A lot has changed in the last 3 years in Google’s search algorithms, from Caffeine, to Freshness, to Penguin to Panda. Moving the emphasis to social signals and content. So, you might think the work of an SEO consultant has changed dramatically. When, in fact, it hasn’t. Even in 2009, as evidenced in this post from Rand Fishkin of SEOmoz, the majority of time is spent:
“Convincing the inexperienced that SEO is a worthwhile, high ROI channel, worthy of investment + Acquiring budget and resources to successfully accomplish critical tasks.”
Even 3 years later, much of this applies to the role of SEO, and social and content marketing.
Would you agree? Isn’t this how you STILL spend your time?
Mobile is booming. The latest mobile marketshare data from comScore surveying over 30,000 U.S. mobile phone subscribers, revealed that 50% of mobile phone users consume content on their mobile devices with 36% of mobile users accessing social sites. And this number will continue to grow. So, what are you doing to take advantage of this trend?
- Ensure your owned media channels are mobile friendly. The first thing to check is to ensure your content is in fact mobile friendly. Are your top marketing communications channels delivering content that is easy for mobile devices to access? Ensure your website (and at the very least your blog) are mobile friendly. Most 3rd party CMS platforms and social networks already have mobile friendly versions automatically displaying your content (e.g. Facebook, Twitter, YouTube, LinkedIn, Slideshare, Tumblr and Wordpress blogs), but some other older platforms and especially websites may not be optimized for mobile. Make your sure your “owned media” channels can deliver not only text, but photos and video in a format accessible by the top mobile browsers and platforms (i.e. iOS and Android).
- Consistently use mobile content to drive traffic back to your main site or blog. There have been a lot of debates about this, with many suggesting to publish the full text of your RSS feed. I have a different point of view on this and have seen many of the most successful publishers and brands (Mashable, ESPN, and Reb Bull to name a few) only publish the partial content in their feeds. Check out your Facebook news feed, you will see that most of the successful publishers and brands post the headline, a compelling photo/video and a compelling lead and then link back to the full post on their site. Check your RSS feed syndication and options and make sure your feed is set to “truncate RSS feed” (as Tumblr describes it) so readers will have to visit your site to read the full content. Then, when posting in other platforms such as those mentioned above, create short compelling snippets, one for each type of platform (Twitter, Facebook, Tumblr, LinkedIN, etc.). Think about the types of content in each of these channels that people might be willing to view on a mobile device and what they might not (e.g., they probably won’t watch a video longer than 60 seconds, or download a really large pdf). Use the F.A.R.E. Content model and then keep your content easily readable on the small screen and of relatively small file size so load times are fast. Use a URL shortener (such as bit.ly or other) to keep URLs short and track the clicks.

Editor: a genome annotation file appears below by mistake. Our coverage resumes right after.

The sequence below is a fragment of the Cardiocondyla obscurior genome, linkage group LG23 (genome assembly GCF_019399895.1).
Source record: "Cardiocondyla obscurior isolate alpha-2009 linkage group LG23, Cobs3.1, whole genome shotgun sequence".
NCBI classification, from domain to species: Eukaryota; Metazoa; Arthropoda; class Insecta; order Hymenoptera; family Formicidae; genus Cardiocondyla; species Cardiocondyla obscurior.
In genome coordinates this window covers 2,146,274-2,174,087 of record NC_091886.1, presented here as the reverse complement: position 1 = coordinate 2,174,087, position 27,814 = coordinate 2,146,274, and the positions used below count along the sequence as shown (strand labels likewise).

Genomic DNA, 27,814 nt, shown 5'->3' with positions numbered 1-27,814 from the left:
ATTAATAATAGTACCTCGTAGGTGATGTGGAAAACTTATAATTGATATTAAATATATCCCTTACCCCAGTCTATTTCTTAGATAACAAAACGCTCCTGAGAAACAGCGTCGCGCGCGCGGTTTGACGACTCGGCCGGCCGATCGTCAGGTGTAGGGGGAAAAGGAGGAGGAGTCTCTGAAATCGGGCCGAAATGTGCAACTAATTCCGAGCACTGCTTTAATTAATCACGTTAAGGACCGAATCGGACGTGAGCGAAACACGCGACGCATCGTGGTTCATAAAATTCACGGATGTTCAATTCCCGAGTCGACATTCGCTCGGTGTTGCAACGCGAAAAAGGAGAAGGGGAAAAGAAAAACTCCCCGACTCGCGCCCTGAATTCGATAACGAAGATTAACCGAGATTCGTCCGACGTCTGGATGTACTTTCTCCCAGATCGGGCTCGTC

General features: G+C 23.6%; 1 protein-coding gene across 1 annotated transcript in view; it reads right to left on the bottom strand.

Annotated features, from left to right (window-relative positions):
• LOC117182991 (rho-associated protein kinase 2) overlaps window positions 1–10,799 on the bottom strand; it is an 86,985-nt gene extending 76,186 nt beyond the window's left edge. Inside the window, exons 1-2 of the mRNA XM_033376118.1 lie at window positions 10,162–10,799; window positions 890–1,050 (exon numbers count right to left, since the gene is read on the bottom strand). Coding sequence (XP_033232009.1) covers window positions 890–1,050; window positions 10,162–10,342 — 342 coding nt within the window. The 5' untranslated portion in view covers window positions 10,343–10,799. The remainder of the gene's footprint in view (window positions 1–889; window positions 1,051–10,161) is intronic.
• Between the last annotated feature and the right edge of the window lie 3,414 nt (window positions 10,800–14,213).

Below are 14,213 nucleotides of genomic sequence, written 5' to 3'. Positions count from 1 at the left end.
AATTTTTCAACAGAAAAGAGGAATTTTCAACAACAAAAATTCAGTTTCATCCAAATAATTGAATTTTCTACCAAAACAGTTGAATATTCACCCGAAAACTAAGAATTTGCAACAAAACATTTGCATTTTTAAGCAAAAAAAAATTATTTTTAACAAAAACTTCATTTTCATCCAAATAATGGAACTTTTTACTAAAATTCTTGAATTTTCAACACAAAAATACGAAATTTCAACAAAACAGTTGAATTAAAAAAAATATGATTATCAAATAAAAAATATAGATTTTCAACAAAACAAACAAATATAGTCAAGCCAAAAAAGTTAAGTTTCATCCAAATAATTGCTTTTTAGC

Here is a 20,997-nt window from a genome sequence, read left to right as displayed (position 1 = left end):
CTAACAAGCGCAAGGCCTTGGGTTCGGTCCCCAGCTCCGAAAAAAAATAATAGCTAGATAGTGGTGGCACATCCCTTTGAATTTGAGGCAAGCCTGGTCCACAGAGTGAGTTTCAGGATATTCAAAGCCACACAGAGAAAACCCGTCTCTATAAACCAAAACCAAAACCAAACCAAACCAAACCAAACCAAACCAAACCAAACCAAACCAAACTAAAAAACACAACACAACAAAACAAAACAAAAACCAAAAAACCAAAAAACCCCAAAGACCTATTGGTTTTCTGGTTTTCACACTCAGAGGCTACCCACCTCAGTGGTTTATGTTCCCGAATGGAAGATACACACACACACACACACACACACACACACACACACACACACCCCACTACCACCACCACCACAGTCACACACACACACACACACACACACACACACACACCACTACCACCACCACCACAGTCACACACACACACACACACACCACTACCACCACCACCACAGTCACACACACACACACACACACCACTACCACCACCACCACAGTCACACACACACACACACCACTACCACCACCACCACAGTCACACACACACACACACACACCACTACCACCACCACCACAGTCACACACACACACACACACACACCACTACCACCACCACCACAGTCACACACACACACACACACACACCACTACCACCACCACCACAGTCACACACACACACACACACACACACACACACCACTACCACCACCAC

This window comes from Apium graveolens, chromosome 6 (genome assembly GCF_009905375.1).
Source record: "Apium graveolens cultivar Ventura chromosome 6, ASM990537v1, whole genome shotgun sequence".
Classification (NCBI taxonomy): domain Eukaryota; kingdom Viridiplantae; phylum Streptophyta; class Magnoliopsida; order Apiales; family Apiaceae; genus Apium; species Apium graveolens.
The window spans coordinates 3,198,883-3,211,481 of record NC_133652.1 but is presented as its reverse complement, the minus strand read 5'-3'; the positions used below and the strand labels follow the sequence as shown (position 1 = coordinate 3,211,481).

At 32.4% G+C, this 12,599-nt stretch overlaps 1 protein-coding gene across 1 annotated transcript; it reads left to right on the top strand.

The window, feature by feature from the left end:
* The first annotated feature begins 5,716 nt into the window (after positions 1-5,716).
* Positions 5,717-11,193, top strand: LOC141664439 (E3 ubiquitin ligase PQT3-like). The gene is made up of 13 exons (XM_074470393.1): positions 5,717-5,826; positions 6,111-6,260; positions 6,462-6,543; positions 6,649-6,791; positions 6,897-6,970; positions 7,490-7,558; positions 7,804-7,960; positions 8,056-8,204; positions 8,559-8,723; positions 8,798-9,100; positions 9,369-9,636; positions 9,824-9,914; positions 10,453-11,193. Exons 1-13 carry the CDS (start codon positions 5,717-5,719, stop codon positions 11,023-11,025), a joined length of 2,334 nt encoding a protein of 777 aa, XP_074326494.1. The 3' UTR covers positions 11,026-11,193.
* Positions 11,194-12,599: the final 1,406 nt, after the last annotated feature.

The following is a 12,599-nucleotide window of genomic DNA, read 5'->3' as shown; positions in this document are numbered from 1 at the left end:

- Enable mobile users to share your content easily. As the stats reflect, users are increasingly consuming content and visiting social networks (that often led them to sites) on their mobile devices and that means you need to ensure that your sites enable users to the share the content easily from a mobile device as well as to a mobile device. Mogreet, a mobile marketing platform just launched moShare, a service that enables users to send videos, pictures, music, and stories to other users mobile devices and in integrated with ShareThis.
To further prove the point, AddThis reported a 600% increase at the end of 2011 in mobile sharing over the year before. This number is only expected to increase.